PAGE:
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Saturday, December 10, 2016

When U.S. President Barack Obama dispatches his negotiators to Baghdad next week to join talks with Iran over the future of its nuclear program, he’ll be most concerned about the reaction of one man: Israeli Defense Minister Ehud Barak.

Obama believes that Barak, and not Prime Minister Benjamin Netanyahu, is the Israeli leader agitating most vociferously for a military strike on Iran’s nuclear facilities, a strike the Obama administration thinks would be grossly premature and quite possibly catastrophic. (Your humble columnist concurs with this assessment.)

If Barak sees these talks as productive — especially in light of evidence that the U.S. and its allies are doing a credible job of keeping Iran from crossing the nuclear threshold — then Obama will have successfully pushed off an Israeli strike, at least until after the U.S. presidential election in November.

Barak has made clear that he seeks one thing above all in the nuclear talks: for Iran to shut down its formerly secret nuclear enrichment facility at Fordo, near the city of Qom. Obama has made Barak’s preoccupation with Fordo his own.

It’s not hard to see why both men see Fordo as a crucial component of Iran’s nuclear program. Once Iran moves its enrichment program to Fordo — which is built inside a mountain and has hardened defenses against nearly all conventional munitions — it will probably have entered a “zone of immunity,” in which Israel would no longer be able to cripple its centrifuges. (The Israelis, like the Obama administration and many international experts, don’t doubt that Iran would seek to build a nuclear weapon if political and technical conditions allowed for it.)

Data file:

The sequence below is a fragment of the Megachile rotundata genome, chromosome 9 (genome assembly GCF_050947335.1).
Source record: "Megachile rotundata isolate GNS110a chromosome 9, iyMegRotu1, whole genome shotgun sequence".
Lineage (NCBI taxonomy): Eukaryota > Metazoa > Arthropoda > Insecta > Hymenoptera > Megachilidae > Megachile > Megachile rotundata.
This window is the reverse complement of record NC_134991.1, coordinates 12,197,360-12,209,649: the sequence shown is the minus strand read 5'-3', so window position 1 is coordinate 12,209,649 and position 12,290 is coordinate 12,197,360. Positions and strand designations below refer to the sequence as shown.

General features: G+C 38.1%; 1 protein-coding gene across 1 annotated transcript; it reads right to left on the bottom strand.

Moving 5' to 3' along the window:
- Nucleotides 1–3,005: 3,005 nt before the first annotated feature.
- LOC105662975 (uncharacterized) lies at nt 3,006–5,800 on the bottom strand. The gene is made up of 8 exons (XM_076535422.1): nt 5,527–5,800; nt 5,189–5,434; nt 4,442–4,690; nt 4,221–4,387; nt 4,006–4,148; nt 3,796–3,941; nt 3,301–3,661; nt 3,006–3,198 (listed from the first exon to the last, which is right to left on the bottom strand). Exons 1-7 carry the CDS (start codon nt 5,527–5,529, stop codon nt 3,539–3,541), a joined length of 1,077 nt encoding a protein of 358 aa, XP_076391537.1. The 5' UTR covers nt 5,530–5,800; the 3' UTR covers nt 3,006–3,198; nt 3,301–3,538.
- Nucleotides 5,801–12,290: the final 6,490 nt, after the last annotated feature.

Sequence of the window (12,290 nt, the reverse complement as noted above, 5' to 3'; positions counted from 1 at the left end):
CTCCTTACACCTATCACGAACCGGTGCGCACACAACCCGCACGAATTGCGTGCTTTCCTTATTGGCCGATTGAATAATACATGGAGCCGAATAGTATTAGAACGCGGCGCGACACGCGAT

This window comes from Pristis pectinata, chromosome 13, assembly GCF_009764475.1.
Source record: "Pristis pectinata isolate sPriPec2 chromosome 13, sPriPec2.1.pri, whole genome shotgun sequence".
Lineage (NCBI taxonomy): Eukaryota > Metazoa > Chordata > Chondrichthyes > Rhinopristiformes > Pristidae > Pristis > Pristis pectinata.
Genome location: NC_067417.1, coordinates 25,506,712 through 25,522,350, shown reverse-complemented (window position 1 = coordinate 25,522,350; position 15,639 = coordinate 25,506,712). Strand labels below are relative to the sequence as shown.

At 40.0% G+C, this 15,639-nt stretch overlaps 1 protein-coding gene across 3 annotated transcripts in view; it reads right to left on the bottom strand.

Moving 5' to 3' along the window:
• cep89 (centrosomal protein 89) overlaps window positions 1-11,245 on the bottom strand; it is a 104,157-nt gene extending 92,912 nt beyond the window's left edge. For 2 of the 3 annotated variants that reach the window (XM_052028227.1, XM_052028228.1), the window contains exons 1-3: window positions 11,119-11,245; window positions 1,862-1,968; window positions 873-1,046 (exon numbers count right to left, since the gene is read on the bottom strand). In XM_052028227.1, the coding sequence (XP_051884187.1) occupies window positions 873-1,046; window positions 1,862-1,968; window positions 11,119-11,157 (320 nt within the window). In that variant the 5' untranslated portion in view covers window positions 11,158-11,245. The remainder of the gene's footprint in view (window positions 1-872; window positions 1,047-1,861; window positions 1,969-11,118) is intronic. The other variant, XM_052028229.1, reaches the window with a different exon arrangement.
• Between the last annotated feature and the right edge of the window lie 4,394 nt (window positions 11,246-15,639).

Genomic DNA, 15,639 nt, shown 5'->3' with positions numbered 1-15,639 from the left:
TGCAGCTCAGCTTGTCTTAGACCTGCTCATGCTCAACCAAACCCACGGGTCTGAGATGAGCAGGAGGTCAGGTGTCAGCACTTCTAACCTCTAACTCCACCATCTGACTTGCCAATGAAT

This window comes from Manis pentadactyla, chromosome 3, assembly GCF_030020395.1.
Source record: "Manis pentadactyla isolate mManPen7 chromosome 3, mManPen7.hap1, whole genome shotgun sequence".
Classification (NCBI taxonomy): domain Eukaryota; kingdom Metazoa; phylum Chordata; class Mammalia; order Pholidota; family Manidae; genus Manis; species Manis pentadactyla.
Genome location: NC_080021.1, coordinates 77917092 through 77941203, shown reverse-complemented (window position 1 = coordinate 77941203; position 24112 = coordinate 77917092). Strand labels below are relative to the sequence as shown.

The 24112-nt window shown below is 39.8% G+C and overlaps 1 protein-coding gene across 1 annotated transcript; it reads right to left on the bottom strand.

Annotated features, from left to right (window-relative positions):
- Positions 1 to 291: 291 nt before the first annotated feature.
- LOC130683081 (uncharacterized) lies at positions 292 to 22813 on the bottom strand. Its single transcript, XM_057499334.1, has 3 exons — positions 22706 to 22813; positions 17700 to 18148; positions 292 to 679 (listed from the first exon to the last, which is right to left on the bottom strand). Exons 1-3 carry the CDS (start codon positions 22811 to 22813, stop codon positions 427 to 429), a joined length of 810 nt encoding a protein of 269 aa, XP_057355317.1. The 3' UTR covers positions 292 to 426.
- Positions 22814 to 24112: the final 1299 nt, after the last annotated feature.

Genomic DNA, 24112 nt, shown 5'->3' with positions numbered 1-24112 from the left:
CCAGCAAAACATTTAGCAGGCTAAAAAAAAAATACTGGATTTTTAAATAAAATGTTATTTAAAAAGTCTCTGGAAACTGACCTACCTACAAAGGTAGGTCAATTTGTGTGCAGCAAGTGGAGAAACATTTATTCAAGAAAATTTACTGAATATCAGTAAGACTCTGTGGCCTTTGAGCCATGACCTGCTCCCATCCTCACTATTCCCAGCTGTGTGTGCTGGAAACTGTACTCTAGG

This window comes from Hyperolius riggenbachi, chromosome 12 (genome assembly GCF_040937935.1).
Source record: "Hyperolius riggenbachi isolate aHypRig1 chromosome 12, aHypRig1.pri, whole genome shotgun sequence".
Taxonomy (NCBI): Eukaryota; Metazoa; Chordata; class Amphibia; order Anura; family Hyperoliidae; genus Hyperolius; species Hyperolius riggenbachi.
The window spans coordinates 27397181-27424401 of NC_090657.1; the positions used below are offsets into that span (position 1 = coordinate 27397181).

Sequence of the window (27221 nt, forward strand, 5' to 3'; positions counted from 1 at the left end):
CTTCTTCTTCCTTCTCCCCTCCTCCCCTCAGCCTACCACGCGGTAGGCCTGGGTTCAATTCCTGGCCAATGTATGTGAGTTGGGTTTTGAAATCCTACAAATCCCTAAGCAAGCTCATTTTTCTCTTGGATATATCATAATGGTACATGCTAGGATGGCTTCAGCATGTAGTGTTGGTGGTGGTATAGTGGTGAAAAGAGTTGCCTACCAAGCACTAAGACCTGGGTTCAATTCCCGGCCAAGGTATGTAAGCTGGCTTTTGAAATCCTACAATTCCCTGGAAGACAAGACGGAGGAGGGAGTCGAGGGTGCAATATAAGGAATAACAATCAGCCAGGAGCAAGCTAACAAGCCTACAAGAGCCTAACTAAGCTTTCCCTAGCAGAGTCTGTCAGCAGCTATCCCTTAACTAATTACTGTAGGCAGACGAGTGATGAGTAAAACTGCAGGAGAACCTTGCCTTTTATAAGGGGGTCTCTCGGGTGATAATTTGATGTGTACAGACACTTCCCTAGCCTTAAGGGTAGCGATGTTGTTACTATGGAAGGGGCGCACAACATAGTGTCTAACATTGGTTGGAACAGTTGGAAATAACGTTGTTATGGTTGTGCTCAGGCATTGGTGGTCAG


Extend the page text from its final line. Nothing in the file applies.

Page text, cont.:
For Barak, keeping Iran outside the zone of immunity is paramount. If Iran moves its nuclear program beyond the reach of the Israeli air force, Netanyahu and Barak believe they will have outsourced the security of their nation to the U.S., which has more advanced weaponry. But in Barak’s estimation, the U.S. has gone 0-2 in preventing the proliferation of nuclear weapons to hostile, unstable countries. Pakistan and North Korea both built and tested nuclear weapons over U.S. objections. Barak has pointed out that Israel is 2-0 in the same arena, having destroyed nuclear facilities in both Iraq and Syria from the air.

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Copyright 2012 The National Memo